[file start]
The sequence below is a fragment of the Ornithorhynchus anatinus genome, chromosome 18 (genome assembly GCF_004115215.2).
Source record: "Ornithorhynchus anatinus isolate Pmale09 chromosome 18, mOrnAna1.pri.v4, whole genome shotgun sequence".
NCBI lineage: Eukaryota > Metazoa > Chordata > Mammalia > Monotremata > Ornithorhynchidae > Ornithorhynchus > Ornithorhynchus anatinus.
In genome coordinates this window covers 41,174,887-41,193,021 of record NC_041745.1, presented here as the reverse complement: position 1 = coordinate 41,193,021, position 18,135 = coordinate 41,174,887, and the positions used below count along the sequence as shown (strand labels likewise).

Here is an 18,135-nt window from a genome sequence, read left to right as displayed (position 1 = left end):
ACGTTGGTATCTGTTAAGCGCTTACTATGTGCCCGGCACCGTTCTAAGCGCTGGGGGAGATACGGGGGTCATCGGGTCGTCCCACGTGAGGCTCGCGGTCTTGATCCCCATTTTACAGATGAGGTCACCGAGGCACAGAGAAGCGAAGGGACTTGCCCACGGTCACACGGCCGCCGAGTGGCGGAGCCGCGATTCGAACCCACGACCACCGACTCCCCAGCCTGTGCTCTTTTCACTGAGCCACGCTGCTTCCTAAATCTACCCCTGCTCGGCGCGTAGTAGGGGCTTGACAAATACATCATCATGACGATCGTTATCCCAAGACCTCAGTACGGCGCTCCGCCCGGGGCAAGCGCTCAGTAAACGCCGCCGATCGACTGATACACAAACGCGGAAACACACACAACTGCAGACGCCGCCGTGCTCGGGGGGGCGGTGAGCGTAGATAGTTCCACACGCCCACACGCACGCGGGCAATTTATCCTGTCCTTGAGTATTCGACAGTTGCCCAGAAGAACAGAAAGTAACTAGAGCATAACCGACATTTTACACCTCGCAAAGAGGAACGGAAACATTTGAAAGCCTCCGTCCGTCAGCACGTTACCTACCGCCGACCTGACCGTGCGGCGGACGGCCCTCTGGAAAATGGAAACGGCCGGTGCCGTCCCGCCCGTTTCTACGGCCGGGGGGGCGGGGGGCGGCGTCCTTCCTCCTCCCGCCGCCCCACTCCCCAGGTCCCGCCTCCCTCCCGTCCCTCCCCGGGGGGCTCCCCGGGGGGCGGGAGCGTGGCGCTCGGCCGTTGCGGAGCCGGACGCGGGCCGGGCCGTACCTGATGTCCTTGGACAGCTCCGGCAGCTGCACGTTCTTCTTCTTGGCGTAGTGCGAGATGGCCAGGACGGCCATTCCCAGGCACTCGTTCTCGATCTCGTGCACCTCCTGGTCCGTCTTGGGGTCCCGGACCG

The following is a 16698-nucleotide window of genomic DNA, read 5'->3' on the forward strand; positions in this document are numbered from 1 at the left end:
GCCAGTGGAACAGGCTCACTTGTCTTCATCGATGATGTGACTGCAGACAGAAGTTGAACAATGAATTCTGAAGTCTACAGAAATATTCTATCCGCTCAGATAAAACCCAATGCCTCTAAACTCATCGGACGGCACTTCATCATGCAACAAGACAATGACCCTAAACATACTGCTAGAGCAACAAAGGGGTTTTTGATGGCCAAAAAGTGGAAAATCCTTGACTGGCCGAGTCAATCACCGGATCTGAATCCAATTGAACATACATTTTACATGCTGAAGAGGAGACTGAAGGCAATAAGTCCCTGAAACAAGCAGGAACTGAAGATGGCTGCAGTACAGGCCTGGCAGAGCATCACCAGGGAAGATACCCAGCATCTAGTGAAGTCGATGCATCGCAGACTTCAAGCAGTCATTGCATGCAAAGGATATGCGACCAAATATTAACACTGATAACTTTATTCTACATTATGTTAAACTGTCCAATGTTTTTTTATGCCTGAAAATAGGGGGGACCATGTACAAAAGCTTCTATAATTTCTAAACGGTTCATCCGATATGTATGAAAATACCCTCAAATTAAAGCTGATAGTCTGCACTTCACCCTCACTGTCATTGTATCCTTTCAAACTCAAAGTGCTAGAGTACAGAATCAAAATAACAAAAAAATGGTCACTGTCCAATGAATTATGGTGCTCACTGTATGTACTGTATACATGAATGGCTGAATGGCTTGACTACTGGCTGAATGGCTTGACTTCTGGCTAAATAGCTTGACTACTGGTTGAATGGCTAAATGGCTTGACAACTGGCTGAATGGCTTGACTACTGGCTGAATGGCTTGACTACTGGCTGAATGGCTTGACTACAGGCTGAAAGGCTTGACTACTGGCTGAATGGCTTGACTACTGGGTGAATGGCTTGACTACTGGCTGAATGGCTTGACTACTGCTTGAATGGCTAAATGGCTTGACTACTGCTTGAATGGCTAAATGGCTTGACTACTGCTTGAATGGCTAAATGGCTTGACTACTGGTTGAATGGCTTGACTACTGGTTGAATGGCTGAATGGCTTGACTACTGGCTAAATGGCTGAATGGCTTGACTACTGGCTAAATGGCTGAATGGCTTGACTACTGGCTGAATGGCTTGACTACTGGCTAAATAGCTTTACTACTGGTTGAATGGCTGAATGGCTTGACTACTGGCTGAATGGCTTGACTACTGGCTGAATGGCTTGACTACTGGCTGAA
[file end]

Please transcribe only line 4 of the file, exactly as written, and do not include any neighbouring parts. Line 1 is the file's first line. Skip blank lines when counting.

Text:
In genome coordinates this window covers 41,174,887-41,193,021 of record NC_041745.1, presented here as the reverse complement: position 1 = coordinate 41,193,021, position 18,135 = coordinate 41,174,887, and the positions used below count along the sequence as shown (strand labels likewise).